And the last thing I learned was, and this is very important for philanthropist to really understand, is that, if you really want societal level transformation, none of us have the answers, right? But there are people who have answers in their own context. How do we distribute the ability to solve. A very key way to distribute the ability to solve instead of pushing one solution down the pipe is to open up, to create platforms and to allow public goods to be created from the work that we do. So for example, in Pratham Books, once we realize that were to open up the creation, the distribution, the sale of books, the translation, once we a created a Creative Commons platform where everybody could do what they do best, we were able to scale to tens of millions of children. So this is a very important lesson. When philanthropic capital is being used, that capital in the hands of government would otherwise be taxed, right? So, we owe it to the work that we do, to the ambitions that we have that we deliberately work now, especially now in the digital age to create open digital public goods, so that other people can build and innovate on a platform that we help to support as philanthropist in areas that perhaps people have not been bold enough to go before.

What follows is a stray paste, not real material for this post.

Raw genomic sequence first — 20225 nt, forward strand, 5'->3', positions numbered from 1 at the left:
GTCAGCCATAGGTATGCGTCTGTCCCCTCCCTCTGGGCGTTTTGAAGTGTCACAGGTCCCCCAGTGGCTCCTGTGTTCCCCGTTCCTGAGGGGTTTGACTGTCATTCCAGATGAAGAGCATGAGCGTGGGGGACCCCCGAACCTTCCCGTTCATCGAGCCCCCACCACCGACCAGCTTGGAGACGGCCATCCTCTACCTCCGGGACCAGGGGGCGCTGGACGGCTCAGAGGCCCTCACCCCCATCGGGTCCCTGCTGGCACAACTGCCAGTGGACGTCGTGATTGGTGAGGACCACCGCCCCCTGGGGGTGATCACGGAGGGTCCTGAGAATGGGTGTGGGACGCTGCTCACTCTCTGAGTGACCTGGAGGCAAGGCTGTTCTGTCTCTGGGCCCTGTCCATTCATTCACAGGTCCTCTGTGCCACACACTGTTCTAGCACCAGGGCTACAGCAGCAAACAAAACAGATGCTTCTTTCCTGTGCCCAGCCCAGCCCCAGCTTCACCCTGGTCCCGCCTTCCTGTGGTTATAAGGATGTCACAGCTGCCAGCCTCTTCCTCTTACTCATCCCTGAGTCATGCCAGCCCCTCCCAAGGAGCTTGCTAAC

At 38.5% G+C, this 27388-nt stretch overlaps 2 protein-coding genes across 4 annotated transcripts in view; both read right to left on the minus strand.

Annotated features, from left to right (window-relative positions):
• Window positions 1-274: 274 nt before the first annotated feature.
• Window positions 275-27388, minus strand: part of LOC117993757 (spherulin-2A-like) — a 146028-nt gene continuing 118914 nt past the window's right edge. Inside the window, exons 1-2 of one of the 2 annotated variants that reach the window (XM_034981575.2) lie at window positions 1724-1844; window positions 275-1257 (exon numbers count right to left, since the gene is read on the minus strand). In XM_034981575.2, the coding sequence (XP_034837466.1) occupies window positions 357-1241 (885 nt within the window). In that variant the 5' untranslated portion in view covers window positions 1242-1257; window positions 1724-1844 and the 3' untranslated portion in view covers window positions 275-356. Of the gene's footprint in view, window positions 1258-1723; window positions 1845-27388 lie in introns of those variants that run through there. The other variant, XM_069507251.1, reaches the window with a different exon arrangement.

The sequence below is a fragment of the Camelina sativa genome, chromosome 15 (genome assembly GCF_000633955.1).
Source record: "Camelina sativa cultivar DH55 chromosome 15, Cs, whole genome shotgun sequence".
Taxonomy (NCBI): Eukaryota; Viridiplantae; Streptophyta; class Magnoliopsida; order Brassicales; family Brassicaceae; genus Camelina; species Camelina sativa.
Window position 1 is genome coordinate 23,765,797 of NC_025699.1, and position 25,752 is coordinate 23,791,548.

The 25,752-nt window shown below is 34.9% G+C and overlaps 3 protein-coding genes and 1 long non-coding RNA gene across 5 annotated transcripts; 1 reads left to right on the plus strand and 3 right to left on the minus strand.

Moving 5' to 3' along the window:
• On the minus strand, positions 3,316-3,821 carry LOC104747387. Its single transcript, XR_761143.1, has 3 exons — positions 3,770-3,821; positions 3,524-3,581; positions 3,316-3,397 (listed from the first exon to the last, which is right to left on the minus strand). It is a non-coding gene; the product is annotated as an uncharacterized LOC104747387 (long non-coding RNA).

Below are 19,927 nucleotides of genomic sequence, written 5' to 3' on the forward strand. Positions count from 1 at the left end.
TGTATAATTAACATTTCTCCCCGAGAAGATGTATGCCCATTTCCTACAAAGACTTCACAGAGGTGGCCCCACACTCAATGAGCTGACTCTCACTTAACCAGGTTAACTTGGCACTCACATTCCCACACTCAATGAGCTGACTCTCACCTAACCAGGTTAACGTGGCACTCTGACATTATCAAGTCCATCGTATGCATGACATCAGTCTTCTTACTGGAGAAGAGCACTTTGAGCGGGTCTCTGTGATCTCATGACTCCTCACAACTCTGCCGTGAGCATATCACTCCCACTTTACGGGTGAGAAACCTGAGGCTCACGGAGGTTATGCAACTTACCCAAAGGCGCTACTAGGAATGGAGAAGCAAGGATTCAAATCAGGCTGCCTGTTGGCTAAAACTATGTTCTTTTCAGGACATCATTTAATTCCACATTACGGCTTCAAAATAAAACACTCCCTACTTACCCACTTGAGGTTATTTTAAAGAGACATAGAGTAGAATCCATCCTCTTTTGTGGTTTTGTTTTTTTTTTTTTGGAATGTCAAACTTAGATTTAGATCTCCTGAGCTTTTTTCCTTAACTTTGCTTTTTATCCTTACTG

So I would like to close because I see the two minutes sign, that maybe today, at the end of two decades of work of Dasra, the beginning of a third decade in some sense, Dasra’s journey is synonymous with new age of Indian philanthropy. As we begin this third decade and re-dedicate ourselves, let us all say today, no matter who we are, no matter what work we are doing, that we commit to saying that, at least in one area, we will not just do incremental but transformational and we will do that through collaboration, we will do that through embracing risk, and we will do that without fear of failure. So on this International Women’s Day, let me again say, thank you so much for the opportunity. I’m sorry, but like a bad penny, I’m gonna turn up at the stage again tomorrow, but I’ll say, something different. I hope not to bore you again. I very much look forward to the rest of the day. Thank you Dasra. Thank you for the opportunity, thank you for this great audience and this actually beautiful stage where I used to come 50 years ago to watch Manoj Kumar teaching us lessons in patriotism. Thank you very much.